Social media. One might say it’s an unpredictable monster. I have a love/hate relationship with it, and as each day goes by I’m moving away from it. But at the same time, I use it every day to keep in touch with those closest to me. I started to wonder if it was possible to do a social media detox for makeup artists that doesn’t involve completely cutting it out of your life?
“The biggest benefit has been the removal of negativity and unnecessary information. Some people who were, how do I say this in a nice way…annoying, were still occupying my mind long after I logged off of social media. – JasonDoesStuff.com
Taking a break from social media and the internet is a great thing to do but also pretty damn hard when we, as makeup artists, rely on these platforms to market ourselves and stay connected. So how can we reduce some of the anxiety caused by the endless social feeds?
The key is to filter. Rid yourself of the negative information you are consuming on a daily basis.
If you can’t remove the platforms from your life completely, simply go about filtering your feeds. Even small changes can affect your mind and mood. Here’s what I’ve been doing:
Use the ‘Unfollow for 30 days’ button on Facebook posts that don’t have a purpose
Disable social media app notifications on your phone and limit your checking
Delete shortcuts/bookmarks on your computer that take you to those sites easily
Take a break from posting – learn to live without the validation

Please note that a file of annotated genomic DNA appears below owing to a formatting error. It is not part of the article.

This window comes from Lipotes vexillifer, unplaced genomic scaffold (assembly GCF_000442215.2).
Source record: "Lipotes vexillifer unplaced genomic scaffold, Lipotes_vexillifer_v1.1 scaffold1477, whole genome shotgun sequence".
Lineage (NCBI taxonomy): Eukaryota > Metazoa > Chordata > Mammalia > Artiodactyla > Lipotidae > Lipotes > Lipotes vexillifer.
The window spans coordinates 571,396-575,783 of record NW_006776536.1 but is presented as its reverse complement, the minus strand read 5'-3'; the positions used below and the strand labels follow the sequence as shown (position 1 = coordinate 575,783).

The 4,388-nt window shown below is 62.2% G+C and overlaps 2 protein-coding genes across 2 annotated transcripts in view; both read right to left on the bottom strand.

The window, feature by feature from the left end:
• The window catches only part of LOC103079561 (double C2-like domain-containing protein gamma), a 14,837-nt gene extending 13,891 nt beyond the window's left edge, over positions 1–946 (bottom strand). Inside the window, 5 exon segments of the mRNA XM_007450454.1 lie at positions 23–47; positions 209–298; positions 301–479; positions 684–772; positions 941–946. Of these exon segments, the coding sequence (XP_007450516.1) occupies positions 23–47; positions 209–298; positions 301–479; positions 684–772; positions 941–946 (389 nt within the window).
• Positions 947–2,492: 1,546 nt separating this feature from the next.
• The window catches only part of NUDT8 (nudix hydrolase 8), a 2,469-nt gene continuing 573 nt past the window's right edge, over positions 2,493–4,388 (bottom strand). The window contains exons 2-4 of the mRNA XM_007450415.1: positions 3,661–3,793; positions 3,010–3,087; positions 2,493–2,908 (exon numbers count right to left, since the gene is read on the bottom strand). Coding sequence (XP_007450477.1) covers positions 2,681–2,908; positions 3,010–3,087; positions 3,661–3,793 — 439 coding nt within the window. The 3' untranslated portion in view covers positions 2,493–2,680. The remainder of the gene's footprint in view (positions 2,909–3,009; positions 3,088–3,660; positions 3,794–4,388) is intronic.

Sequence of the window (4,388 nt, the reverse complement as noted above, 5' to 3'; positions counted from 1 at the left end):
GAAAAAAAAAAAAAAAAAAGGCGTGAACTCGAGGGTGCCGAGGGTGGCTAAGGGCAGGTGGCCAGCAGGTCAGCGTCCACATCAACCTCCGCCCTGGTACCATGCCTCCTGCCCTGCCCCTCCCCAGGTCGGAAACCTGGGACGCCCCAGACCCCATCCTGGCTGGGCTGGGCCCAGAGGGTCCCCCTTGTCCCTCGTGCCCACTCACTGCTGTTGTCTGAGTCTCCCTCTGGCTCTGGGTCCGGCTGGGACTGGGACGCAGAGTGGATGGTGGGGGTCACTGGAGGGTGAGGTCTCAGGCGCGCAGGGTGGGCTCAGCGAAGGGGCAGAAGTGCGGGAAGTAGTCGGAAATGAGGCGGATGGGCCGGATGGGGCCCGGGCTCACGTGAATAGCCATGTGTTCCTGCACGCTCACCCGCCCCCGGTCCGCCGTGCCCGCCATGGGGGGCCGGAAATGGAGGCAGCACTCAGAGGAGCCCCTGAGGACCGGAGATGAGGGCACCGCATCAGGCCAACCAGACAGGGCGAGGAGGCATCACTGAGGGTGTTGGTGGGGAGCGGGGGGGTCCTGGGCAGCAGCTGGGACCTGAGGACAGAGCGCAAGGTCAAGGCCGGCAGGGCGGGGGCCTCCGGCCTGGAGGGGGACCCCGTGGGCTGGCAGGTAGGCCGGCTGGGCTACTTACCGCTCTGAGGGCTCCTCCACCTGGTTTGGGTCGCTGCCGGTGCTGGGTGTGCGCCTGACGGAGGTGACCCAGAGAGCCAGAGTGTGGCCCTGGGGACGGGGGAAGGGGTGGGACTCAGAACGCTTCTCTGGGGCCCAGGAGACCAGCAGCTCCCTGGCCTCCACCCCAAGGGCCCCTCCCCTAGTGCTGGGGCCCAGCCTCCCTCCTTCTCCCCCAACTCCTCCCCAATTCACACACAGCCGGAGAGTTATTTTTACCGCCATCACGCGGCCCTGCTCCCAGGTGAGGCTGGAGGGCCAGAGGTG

- When you do post, be the person who chooses to post something positive
These platforms have given us a lot of wonderful things in the past, but that doesn’t mean there aren’t negatives. It just takes a little bit of thought and time to make your user experience a little more positive.
The Effect of Environmental Stress
Sometimes we don’t realise how the small stresses of daily life can build up into something that affects the way you work. Taking some time to identify the environmental stressors around you and learning how to handle them really can improve your overall health and wellbeing. It was something I ignored for a long time before realising that it was contributing to my chronic headaches. Small changes
+ Avoid stressful people unless necessary – keep interaction to a minimum of what your job requires. Look to positive people to bring you back up again. Negativity is draining.
+ Listen to calming music or podcasts on those early morning commutes, because there’s nothing more stressful than road rage and the anxiety of poor drivers around you. Distract yourself!
+ Reduce static noise as it presents itself in your life – this includes the noises your devices make, televisions, radio and even loud conversations from coworkers.
These noises create stressors that impede our abilities to think and ultimately create work and life solutions. They also can take their toll over time on our moods and energy. Do what you can to reduce background and unwanted noise. – Sykes Group
It can sometimes be hard to see how such small things could cause a negative effect which is why it’s so important to figure out what the triggers are for environmental stress or anxiety. Take a break, use technology intentionally and focus on the vibes around you. How do you pull yourself out of a tech-exhausted slump?